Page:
A soldier in the Afghanistan National Army based in Helmand province, at a joint base with the British 1st Battalion, Royal Gurkha Rifles, went berserk on Tuesday and killed three British soldiers, wounding two others. One of the dead was of Nepali heritage, the others were Britons. British military officials speculated that the renegade soldier may have had family ties to the Taliban or that the latter may have taken family members hostage.
This speculation is leant credence by the Taliban announcement that the soldier had fled to their territory and that they had given him refuge.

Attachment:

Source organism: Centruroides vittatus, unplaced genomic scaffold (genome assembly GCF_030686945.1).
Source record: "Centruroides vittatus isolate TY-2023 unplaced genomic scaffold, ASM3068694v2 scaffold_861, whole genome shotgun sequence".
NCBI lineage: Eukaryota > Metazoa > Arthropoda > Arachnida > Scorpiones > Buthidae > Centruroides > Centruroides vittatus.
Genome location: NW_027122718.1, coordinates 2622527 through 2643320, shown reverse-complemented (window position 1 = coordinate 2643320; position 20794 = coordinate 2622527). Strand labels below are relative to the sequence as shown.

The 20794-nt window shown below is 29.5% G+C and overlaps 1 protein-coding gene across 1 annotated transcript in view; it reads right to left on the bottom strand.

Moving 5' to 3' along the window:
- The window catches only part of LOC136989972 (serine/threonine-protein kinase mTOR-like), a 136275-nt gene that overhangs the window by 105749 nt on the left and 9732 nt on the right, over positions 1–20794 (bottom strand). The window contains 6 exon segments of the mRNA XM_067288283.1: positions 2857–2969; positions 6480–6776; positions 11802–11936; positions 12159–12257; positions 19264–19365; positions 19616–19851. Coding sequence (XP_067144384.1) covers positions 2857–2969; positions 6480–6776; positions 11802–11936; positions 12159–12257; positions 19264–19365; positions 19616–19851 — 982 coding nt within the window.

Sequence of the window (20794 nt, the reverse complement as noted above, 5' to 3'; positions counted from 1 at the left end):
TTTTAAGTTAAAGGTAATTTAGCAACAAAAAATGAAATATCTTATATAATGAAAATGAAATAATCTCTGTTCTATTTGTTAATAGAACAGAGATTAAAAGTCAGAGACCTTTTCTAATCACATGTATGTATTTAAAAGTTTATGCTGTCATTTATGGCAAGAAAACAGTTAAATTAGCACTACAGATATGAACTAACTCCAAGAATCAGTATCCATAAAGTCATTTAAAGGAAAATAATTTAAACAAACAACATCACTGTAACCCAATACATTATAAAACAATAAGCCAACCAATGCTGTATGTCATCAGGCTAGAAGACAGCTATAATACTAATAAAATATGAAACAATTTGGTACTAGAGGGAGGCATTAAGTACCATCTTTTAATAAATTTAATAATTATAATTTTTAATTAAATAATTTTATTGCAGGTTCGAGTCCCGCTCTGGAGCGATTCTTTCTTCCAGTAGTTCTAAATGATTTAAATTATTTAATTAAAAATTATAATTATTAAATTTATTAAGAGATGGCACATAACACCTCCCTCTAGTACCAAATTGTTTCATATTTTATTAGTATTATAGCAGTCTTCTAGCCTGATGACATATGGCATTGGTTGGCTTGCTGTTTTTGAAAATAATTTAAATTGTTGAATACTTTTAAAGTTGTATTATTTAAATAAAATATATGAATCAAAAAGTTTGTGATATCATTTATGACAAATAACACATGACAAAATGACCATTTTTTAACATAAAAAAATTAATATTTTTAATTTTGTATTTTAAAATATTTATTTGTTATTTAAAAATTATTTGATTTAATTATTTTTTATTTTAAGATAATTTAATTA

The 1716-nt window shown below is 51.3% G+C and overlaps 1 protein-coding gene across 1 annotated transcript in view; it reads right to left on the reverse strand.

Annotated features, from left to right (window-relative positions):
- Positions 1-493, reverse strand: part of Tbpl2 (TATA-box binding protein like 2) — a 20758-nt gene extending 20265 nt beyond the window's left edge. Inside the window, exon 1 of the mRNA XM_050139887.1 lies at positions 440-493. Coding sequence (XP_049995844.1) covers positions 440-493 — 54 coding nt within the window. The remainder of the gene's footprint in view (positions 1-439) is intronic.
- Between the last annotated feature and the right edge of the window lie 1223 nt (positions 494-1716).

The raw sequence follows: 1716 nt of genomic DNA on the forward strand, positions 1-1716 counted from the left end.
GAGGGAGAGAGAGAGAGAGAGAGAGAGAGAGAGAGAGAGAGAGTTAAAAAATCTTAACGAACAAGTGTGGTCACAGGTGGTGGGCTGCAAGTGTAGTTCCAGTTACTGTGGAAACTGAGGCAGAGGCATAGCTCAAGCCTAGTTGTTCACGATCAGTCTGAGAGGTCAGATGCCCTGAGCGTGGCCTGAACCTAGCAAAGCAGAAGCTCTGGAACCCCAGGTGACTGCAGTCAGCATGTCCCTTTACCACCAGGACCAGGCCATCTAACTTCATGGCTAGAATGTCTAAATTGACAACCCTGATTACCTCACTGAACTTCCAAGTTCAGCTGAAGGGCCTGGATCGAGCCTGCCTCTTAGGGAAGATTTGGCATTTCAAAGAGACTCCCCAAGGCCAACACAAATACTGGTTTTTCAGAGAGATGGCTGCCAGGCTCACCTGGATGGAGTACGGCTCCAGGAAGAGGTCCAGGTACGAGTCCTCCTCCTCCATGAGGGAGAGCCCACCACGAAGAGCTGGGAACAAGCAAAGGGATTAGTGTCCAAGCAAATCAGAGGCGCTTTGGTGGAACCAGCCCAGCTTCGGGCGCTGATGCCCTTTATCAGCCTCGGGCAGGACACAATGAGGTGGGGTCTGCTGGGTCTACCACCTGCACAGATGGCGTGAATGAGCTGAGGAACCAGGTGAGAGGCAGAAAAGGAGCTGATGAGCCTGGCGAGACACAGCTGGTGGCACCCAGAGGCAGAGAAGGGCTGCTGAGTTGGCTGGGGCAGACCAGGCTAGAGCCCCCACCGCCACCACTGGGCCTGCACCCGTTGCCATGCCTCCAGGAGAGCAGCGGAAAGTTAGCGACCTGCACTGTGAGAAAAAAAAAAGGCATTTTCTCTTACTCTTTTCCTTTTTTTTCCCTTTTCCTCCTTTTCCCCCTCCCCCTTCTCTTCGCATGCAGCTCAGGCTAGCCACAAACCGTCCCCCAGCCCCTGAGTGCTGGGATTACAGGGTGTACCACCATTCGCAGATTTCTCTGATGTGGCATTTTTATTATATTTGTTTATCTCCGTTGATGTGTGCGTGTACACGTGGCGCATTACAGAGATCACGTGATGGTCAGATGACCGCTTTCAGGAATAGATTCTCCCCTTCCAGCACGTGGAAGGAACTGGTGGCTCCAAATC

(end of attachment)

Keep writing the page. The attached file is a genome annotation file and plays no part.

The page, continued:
The incident rattled the British, and raised questions about the strategy of training and partnering with the Afghanistan National Army, in preparation for turning the country over to it beginning next summer.
The killings perhaps also gave President Hamid Karzai some ammunition in his ongoing dispute over Gen David Petraeus’s plan to create village local militias (albeit ones with a reporting line to the central government). Karzai fears they will foster warlordism and become an element of public disorder over time. Karzai and Petraeus met on Tuesday.
Meanwhile, the Taliban rejected charges by a human rights group that it they had killed 60% of the over a thousand civilians who perished in political violence over the past six months. The Taliban insisted that the bulk of deaths come from NATO bombardment, and that they are careful not to kill civilians.